Winterization is pivotal for proper boat care in a seasonal climate. Equally important is getting boats out of winterization and ensuring they run smoothly for customers the first time they are ready to finally hit the water. Right now it’s time to get your shop ready and stocked now so you can meet those boaters’ needs.
“Wintertime is the hardest time [on boats], especially this year with all of the snow and everything else. When they stick them away, [customers] think that everything is going to be grand and dandy and ready to rock and roll when we winterize them, but obviously certain things come up where electronics do go out,” said Tim Walters, head of the service department at Vallely Marine.
It’s important to identify exactly when customers will want their boats and create a schedule based on those needs, so your service department will be able to adequately take care of each customer. You may need to call your customers to remind them about the service, as customers may not be thinking about getting on the water right away.
“We try planning ahead so we don’t get into a bottleneck, because once we get to that bottleneck trying to get boats out the door, then you might miss something,” said Paul Terzian, partner at Causeway Marine. “We of course give everybody a complementary check-up to find out other things that they don’t know that aren’t working such as stern lights and bow lights and other such things they may not know about.”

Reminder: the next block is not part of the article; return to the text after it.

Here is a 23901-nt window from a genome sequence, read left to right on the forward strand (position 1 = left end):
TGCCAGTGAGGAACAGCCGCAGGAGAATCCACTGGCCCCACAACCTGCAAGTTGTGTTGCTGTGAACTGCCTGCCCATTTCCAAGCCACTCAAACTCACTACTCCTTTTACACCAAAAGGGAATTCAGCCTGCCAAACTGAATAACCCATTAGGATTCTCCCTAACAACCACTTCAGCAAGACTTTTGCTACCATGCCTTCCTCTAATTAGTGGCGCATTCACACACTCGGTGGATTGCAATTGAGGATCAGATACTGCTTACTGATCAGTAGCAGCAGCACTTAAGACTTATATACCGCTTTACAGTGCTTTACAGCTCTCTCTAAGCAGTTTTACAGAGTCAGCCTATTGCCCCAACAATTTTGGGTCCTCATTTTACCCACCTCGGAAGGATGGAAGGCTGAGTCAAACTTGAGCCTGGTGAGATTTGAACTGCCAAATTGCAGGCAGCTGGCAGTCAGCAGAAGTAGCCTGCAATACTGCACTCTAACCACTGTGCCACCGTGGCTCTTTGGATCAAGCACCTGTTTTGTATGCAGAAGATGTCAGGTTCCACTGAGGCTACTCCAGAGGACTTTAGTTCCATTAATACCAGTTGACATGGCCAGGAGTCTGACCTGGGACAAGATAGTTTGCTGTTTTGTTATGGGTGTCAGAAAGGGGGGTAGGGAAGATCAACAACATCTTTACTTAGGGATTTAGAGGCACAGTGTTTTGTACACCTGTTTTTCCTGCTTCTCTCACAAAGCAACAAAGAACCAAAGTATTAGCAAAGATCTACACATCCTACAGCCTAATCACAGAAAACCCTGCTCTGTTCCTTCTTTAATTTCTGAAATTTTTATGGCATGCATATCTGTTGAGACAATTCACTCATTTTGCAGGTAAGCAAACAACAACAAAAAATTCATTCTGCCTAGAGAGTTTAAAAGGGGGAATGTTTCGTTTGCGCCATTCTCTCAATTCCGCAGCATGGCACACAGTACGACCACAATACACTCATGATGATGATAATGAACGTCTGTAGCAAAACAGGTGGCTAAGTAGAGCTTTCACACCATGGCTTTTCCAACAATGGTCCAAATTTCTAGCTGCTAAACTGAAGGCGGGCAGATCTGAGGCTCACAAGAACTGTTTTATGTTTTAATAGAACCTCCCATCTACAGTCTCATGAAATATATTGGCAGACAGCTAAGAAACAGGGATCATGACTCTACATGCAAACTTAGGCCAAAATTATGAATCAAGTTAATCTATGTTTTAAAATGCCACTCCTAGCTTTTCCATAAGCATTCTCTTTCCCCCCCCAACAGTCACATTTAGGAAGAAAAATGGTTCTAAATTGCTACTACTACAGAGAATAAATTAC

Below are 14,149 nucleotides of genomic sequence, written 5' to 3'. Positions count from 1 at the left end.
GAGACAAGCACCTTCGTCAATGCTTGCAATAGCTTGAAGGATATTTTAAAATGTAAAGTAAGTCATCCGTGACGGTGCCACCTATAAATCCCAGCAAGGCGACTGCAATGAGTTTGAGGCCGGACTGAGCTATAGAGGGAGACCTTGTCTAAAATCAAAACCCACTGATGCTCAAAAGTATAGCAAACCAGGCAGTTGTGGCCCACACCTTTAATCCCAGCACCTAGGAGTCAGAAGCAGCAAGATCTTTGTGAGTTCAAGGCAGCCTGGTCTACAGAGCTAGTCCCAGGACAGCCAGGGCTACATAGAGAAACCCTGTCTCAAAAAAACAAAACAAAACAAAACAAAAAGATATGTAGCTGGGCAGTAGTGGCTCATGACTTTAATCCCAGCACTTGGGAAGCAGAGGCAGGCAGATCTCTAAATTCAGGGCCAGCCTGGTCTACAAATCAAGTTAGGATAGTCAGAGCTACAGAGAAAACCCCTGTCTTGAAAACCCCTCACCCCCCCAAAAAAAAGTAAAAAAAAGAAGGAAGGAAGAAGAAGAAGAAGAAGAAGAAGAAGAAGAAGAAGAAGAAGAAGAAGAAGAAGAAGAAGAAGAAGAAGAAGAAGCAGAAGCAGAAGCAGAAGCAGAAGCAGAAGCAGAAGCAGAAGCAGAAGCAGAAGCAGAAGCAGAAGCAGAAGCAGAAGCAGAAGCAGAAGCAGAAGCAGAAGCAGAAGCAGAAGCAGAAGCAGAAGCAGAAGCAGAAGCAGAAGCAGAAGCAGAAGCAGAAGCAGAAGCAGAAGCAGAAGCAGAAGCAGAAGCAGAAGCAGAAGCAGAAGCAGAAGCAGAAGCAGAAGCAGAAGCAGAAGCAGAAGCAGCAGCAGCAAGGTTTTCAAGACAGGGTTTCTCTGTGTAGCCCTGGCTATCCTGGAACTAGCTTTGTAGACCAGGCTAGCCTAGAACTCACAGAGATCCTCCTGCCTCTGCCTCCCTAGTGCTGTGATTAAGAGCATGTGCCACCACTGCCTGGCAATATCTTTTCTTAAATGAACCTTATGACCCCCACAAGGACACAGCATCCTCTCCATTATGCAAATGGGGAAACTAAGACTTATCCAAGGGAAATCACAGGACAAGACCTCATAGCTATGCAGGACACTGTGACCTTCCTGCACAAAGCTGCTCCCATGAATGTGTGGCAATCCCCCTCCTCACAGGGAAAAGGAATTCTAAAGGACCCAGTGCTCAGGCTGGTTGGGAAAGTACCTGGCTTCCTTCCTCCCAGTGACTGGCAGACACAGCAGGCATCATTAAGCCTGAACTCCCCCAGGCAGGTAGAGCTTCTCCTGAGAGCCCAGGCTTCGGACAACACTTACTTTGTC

When you call your customers to schedule their spring delivery, ask if they would like a pre-inspection done on the boat and identify possible work that can be done on the boat.
“We do our pre-inspection of the boat, which is check oil levels, batteries, do our maintenance and safety checks and [make sure] everything’s going to operate correctly once we get the boat to the water for him,” said Steve Chesky, service manager at Dan’s Southside Marine.
You can promote these pre-inspection services to customers through email blasts and other marketing as well. At Causeway Marine, the individual who manages social media for the dealership repurposes email blasts into social content that promotes the service department offerings.
Before you start contacting and marketing to your customers for spring, identify what issues are likely to arise when you de-winterize the boat and have those items stocked in your service department.